A cool problem to have: meeting the energy efficiency needs of data centres
14 December 2018 | 0
Energy efficiency is one of the most critical issues facing data centres and colocation facilities today. Data centres are essential for delivering modern digital services to businesses but operating them requires a lot of power. It is estimated that it takes around 3% of the world’s total electricity consumption just to cool data centre infrastructure, and forecasts suggest this figure could triple by the next decade.
The more energy a data centre consumes, the more expensive it is to run. That is why it is vital for data centre operators to build energy efficiency into the very design of their sites. To do this effectively means thinking about cooling in an integrated way.
For more than 40 years since first moving into the data centre market, Stulz has gained a wealth of experience in climate customisation. In recent years, we have actively pursued an acquisition strategy aimed at investing in complementary technologies such as high-density cooling, air handling units, chillers, as well as complete modular- and micro data centres, so that our customers can benefit from improvements in efficiency and manage their running costs.
In addition, Stulz provides software and systems integration services. These latter aspects are critical: data centre operators need a supplier that is prepared to do more than just ask how much cooling they need and how much they want to pay for it. To ensure a data centre continues to run optimally into the future, it is essential for providers to understand the owner’s environment. This requires a consultative approach, starting with a conversation about the facility operator’s future plans, and how they intend to address scalability.
Customers will naturally always want the most energy-efficient design, but the key is to provide a design that suits their specific facility. As Ireland’s data centre market has grown in recent years, some commentators have pointed to our low ambient air temperature as a positive aspect. That is true up to a point: the annual mean temperature in Ireland is around 11 degrees Celsius and in theory all of this fresh air allows facilities to avail of free cooling for up to eight months of the year. In reality, however, those designs only work for certain applications or in certain situations.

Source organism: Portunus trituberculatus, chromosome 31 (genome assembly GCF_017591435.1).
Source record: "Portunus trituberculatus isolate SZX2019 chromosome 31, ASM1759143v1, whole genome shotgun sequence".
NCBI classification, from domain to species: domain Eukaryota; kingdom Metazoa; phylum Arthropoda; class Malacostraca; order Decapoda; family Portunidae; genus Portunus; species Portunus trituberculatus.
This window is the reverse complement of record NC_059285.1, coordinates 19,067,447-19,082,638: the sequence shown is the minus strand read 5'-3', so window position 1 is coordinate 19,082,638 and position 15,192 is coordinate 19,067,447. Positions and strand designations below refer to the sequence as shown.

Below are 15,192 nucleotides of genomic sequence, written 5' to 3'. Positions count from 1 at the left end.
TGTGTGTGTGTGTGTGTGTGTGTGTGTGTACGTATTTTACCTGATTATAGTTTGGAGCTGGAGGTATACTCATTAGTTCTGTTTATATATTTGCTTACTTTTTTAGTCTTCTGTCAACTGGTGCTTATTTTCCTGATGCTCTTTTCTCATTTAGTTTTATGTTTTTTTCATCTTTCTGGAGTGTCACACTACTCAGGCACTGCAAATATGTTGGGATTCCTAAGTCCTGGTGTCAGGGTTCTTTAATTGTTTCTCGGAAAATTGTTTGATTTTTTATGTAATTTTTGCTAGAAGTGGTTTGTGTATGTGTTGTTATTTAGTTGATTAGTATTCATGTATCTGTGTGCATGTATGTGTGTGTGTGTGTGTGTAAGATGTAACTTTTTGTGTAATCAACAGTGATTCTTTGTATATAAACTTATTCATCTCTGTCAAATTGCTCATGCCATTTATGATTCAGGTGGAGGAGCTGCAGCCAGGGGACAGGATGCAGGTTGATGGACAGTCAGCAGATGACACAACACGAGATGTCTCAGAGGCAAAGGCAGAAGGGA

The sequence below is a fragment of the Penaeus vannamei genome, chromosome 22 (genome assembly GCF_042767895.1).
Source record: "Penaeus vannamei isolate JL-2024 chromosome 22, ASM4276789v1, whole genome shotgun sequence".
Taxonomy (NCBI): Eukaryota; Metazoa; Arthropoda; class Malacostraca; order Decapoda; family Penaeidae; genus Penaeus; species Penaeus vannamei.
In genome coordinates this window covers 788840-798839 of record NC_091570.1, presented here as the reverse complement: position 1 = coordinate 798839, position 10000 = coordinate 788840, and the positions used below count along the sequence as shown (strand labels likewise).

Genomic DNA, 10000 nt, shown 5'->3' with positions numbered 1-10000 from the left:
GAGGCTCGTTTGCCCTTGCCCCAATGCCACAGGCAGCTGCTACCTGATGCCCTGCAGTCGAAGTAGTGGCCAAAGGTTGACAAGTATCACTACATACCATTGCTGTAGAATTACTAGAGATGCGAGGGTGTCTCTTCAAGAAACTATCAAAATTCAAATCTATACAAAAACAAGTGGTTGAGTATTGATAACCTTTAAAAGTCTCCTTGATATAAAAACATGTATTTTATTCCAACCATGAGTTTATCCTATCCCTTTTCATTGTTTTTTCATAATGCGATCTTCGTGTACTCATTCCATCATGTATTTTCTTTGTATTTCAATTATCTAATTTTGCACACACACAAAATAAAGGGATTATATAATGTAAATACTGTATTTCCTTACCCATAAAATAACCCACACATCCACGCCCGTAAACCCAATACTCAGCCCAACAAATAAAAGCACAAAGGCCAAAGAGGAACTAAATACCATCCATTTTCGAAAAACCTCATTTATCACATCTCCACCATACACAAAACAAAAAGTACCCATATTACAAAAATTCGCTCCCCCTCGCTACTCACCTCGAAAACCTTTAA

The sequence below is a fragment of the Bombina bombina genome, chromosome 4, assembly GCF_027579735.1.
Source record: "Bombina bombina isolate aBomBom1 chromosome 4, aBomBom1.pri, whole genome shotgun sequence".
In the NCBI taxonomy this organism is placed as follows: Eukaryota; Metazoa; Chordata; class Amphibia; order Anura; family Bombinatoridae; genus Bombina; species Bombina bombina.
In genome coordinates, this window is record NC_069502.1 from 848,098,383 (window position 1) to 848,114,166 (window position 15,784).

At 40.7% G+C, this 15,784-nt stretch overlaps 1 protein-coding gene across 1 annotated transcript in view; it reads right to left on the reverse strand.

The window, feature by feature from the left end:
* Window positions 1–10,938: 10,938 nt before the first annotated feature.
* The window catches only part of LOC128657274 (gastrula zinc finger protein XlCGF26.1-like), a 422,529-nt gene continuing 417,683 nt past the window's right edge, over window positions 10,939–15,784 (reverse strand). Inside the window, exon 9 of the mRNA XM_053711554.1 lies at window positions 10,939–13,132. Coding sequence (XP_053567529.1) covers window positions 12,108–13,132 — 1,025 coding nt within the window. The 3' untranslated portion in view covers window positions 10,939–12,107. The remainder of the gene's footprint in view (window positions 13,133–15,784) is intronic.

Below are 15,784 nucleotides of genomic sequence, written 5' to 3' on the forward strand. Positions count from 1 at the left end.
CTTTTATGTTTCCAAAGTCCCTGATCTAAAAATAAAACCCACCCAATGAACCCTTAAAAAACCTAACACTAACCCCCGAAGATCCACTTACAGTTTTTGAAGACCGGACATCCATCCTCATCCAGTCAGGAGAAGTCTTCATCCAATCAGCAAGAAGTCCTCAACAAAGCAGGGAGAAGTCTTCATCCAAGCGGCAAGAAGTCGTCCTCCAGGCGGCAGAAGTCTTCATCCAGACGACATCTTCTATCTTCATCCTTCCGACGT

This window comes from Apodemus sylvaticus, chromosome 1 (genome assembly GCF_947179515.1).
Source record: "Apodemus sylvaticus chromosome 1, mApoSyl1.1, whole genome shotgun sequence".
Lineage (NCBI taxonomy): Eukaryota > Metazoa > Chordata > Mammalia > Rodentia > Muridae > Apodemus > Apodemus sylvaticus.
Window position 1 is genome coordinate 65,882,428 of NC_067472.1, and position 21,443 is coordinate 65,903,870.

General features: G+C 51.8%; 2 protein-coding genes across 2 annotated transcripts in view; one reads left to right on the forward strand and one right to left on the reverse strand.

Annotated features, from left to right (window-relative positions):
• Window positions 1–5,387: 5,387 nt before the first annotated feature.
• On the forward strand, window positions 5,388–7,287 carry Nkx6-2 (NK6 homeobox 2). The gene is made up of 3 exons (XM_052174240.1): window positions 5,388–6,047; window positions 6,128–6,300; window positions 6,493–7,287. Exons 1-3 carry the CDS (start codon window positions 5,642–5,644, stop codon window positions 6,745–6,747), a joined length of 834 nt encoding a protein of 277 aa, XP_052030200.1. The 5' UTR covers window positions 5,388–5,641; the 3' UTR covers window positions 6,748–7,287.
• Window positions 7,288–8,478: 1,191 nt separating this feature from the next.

Bringing external influences can introduce problems: if there was a fire near a data centre, the smoke could end up inside the facility. Furthermore, Ireland’s air tends to have a high saline content, which could have a corrosive effect on a data centre’s floors, ceilings, servers and lights over time.
“Data centre operators need a supplier that is prepared to do more than just ask how much cooling they need and how much they want to pay for it. To ensure a data centre continues to run optimally into the future, it is essential for providers to understand the owner’s environment”
The other question to consider is scalability: data centres are rarely full of servers and storage on their first day of operation, yet in our experience, some providers are running their cooling systems at full capacity even though the site is not producing high levels of heat. Our biggest considerations are energy efficiency and reducing the customer’s power usage effectiveness, or PUE. We advise a ‘low load’ strategy that is designed to scale as the data centre ramps up capacity.
Low load is an aspect that many customers don’t think about when designing a data centre. It is one we are happy to discuss, along with our extensive portfolio. From January 2019, Irish data centre operators and hosting companies will be able to deal directly with Stulz’s wholly owned Irish subsidiary. We look forward to hearing from you.
Brendan Leonard, managing director, Stulz UK and Stulz Ireland